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Limericks

Carl reads three limericks about politics: The Pacifier Vote, What They're Spending All Their Time On In Washington, and a Municipal Warning.

Transcript

PETER SAGAL, HOST:

Coming up, it's Lightning Fill in the Blank, but first it's the game where you have to listen for the rhyme. If you'd like to play on air, call or leave a message at 1-888-Wait-Wait, that's 1-888-924-8924.

Or you can click the contact us link on our website waitwait.npr.org. There you can find out about attending our weekly live shows back at the Chase Bank Auditorium in Chicago where you can pick up some Wait, Wait tchochkes. Hi, you're on WAIT WAIT...DON'T TELL ME!"

MELISSA MCQUEEN: Hi, this is Melissa McQueen from Denver, Colorado.

SAGAL: Hey, how are things in beautiful Denver?

MCQUEEN: They're just wonderful.

SAGAL: And what do you do there?

MCQUEEN: I teach fifth grade.

SAGAL: Do you really?

MCQUEEN: Yes.

SAGAL: And what do you teach those little guys?

(APPLAUSE)

MCQUEEN: I teach them all sorts of stuff. I teach every subject.

SAGAL: Really? What's your favorite unit to teach? What's your favorite subject?

MCQUEEN: Oh, it's got to be Ancient Egypt.

SAGAL: Really?

MCQUEEN: Yes.

SAGAL: Have you ever heard of a god named Thoth?

(LAUGHTER)

SAGAL: And is that how you pronounce it?

MCQUEEN: I'm not familiar with that one.

SAGAL: I knew that guy was making it up.

(LAUGHTER)

SAGAL: Welcome to the show, Melissa. Carl Kasell is going to read you three limericks, this week all associated with politics. The last word or phrase will be missing from each. If you can fill in that last word or phrase correctly on two of the limericks, you'll be a winner. Here is your first limerick.

CARL KASELL: Though we might be infected with rabies, we'll change "no" votes to "yeses" or "maybes." Their hearts we will hook with infantile looks. We earn trust when we look like?

MCQUEEN: Babies.

SAGAL: Yes, babies.

(SOUNDBITE OF BELL)

SAGAL: According to a recent study by researchers in Jerusalem, voters prefer politicians who look like babies. This is because, said the lead researcher at Hebrew University quote "People generally associate a baby face with attributes of honesty, openness and acceptance," unquote. Also, babies? Much less likely to have secret illegitimate babies.

(LAUGHTER)

SAGAL: The thing is, if looking like a baby makes you successful, why isn't Newt Gingrich president?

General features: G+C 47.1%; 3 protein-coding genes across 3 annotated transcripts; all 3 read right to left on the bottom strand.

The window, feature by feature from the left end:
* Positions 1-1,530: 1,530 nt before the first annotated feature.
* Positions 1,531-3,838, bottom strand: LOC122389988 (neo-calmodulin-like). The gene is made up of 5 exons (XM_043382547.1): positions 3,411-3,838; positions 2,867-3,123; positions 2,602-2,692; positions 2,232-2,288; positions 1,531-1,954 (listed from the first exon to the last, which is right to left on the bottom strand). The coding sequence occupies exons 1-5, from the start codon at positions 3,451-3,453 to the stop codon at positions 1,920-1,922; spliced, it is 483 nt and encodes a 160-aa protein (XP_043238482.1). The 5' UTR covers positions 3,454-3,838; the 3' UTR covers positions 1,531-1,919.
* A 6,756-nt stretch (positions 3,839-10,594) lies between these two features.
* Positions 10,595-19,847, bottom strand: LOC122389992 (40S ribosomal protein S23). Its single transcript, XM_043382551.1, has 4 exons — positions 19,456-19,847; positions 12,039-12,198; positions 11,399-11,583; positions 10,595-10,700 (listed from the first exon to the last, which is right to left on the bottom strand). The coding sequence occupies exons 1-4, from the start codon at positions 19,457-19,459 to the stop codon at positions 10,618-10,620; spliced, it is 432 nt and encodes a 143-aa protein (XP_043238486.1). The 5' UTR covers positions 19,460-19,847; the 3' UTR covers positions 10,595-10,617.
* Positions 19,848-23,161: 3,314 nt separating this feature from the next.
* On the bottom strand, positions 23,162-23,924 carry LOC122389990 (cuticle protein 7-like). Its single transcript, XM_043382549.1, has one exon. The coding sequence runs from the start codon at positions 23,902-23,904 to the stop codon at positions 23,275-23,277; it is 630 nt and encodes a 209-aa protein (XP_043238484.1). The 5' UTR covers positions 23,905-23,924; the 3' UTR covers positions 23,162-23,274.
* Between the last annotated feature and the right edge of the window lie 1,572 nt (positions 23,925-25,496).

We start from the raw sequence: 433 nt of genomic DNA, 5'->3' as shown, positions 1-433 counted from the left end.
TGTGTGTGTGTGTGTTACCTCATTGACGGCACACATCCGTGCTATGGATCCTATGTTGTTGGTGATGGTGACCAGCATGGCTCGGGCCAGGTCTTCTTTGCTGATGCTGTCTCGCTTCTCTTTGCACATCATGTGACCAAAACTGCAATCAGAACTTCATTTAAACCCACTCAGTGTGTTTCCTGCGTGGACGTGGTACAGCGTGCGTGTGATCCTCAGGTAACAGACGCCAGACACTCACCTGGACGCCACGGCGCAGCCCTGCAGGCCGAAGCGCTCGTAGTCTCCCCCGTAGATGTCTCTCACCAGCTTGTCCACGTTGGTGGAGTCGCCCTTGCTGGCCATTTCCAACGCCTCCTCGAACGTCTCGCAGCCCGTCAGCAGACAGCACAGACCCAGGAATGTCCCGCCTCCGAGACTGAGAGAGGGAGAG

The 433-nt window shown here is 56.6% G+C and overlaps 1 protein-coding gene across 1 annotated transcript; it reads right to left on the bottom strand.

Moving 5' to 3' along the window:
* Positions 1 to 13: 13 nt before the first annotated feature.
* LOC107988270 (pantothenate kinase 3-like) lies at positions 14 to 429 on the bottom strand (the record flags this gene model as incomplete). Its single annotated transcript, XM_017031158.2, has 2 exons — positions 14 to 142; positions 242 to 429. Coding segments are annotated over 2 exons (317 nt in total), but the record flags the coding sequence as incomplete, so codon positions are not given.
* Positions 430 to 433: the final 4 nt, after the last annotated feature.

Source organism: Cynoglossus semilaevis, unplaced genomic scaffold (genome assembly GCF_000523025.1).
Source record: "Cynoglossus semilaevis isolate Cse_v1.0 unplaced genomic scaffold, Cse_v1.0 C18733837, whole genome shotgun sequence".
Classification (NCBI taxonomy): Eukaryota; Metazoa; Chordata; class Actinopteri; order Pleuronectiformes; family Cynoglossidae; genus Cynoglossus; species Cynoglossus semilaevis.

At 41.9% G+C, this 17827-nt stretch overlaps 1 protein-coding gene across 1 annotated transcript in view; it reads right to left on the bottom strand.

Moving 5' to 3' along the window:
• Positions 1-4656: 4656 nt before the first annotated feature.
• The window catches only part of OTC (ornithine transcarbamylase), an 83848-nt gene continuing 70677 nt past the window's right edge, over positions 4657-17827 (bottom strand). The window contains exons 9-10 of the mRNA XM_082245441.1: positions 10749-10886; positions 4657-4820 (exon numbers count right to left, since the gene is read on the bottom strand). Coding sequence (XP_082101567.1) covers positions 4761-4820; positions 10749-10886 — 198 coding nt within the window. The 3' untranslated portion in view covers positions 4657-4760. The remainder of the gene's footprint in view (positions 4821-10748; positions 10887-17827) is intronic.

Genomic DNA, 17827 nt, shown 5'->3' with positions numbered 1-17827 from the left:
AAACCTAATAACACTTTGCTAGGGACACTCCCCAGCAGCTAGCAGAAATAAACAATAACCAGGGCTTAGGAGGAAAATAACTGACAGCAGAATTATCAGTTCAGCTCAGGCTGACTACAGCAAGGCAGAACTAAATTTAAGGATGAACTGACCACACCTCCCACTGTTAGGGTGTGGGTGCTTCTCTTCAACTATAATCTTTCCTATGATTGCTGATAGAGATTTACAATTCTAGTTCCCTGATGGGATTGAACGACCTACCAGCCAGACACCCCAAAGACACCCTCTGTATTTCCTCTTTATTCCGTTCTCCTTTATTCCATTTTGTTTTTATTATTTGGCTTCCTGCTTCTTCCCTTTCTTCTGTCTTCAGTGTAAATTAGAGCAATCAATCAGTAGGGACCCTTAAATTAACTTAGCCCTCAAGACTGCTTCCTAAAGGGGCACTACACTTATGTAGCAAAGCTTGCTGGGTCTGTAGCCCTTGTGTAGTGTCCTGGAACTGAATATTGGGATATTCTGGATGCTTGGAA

(LAUGHTER)

TOM BODETT: I was just about to say.

(APPLAUSE)

SAGAL: Here is your next limerick.

KASELL: A congressional session is daunting. I find that our manners are wanting. Instead of a hearing there's teasing and jeering. Yes, most of our time is spent?

MCQUEEN: Taunting.

SAGAL: Yes, taunting, very good.

(SOUNDBITE OF BELL)

(APPLAUSE)

SAGAL: Research out of Harvard has found that members of Congress waste 27 percent of their time taunting each other.

(LAUGHTER)

SAGAL: Although I don't think that's wasting time.

(LAUGHTER)

SAGAL: They should referee Congress like the NBA. If a senator gets two technicals for taunting, he's ejected. He tears his jacket, shirt and tie off and heads to the locker room while all the other senators throw beer at him.

(LAUGHTER)

SAGAL: All right, very good. Here is your last limerick.

KASELL: The toilet bowl sign gets me thinking. For this courthouse my trust is now shrinking. Yes, I am appalled by the sign in the stalls. It says, please don't use them for?

MCQUEEN: Drinking.

SAGAL: Drinking, yes.

(SOUNDBITE OF BELL)

(APPLAUSE)

SAGAL: The City Hall in Chandler, Arizona has posted signs reminding people not to drink from the toilet

(LAUGHTER)

CHARLIE PIERCE: Is the entire city council made up of German Shepherds?

SAGAL: No, no, no, no.

(LAUGHTER)

SAGAL: They say they put up these signs "please do not drink from the toilet," because they've recently installed one of these gray water systems that use recycled water to flush toilets to save water. And it would make somebody ill if they were to drink from the toilet. However, what is worse? Risking that somebody occasionally gets sick from that or revealing to the world at large that toilet drinking is something you have to prevent.

(LAUGHTER)

JESSI KLEIN: What's going on in Arizona?

SAGAL: Not anything...

KLEIN: I mean there's that saying like oh there's something in the water, but apparently there's something in the toilet water.

SAGAL: That's the problem.

(LAUGHTER)

SAGAL: Carl, how did Melissa do on our quiz?

KASELL: Melissa, you had three correct answers, so you win our prize.

SAGAL: Well done, congratulations.

(APPLAUSE)

MCQUEEN: Yay.

SAGAL: Thank you so much for playing, Melissa.

MCQUEEN: Great, thank you.

SAGAL: Bye-bye.

MCQUEEN: Bye.

(SOUNDBITE OF MUSIC) Transcript provided by NPR, Copyright NPR.

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